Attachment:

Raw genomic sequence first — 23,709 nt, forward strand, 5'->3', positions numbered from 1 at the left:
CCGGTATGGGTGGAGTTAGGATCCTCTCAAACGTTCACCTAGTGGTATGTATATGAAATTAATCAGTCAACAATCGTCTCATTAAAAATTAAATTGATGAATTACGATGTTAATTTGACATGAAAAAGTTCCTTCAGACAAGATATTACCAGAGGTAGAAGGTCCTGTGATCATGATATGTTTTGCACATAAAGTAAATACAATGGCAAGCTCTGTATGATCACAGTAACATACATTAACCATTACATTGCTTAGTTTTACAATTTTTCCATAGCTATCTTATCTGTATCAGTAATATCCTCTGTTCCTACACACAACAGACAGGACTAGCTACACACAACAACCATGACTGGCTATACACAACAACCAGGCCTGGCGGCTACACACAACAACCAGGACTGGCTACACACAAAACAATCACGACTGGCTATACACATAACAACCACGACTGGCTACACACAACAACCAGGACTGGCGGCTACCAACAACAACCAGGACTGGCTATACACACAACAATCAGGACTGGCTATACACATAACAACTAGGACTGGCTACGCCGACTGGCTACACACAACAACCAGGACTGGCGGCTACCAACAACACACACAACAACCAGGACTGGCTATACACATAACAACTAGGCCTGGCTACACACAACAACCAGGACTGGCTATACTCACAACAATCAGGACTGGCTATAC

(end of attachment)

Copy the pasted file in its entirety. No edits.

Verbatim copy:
Raw genomic sequence first — 23,709 nt, forward strand, 5'->3', positions numbered from 1 at the left:
CCGGTATGGGTGGAGTTAGGATCCTCTCAAACGTTCACCTAGTGGTATGTATATGAAATTAATCAGTCAACAATCGTCTCATTAAAAATTAAATTGATGAATTACGATGTTAATTTGACATGAAAAAGTTCCTTCAGACAAGATATTACCAGAGGTAGAAGGTCCTGTGATCATGATATGTTTTGCACATAAAGTAAATACAATGGCAAGCTCTGTATGATCACAGTAACATACATTAACCATTACATTGCTTAGTTTTACAATTTTTCCATAGCTATCTTATCTGTATCAGTAATATCCTCTGTTCCTACACACAACAGACAGGACTAGCTACACACAACAACCATGACTGGCTATACACAACAACCAGGCCTGGCGGCTACACACAACAACCAGGACTGGCTACACACAAAACAATCACGACTGGCTATACACATAACAACCACGACTGGCTACACACAACAACCAGGACTGGCGGCTACCAACAACAACCAGGACTGGCTATACACACAACAATCAGGACTGGCTATACACATAACAACTAGGACTGGCTACGCCGACTGGCTACACACAACAACCAGGACTGGCGGCTACCAACAACACACACAACAACCAGGACTGGCTATACACATAACAACTAGGCCTGGCTACACACAACAACCAGGACTGGCTATACTCACAACAATCAGGACTGGCTATAC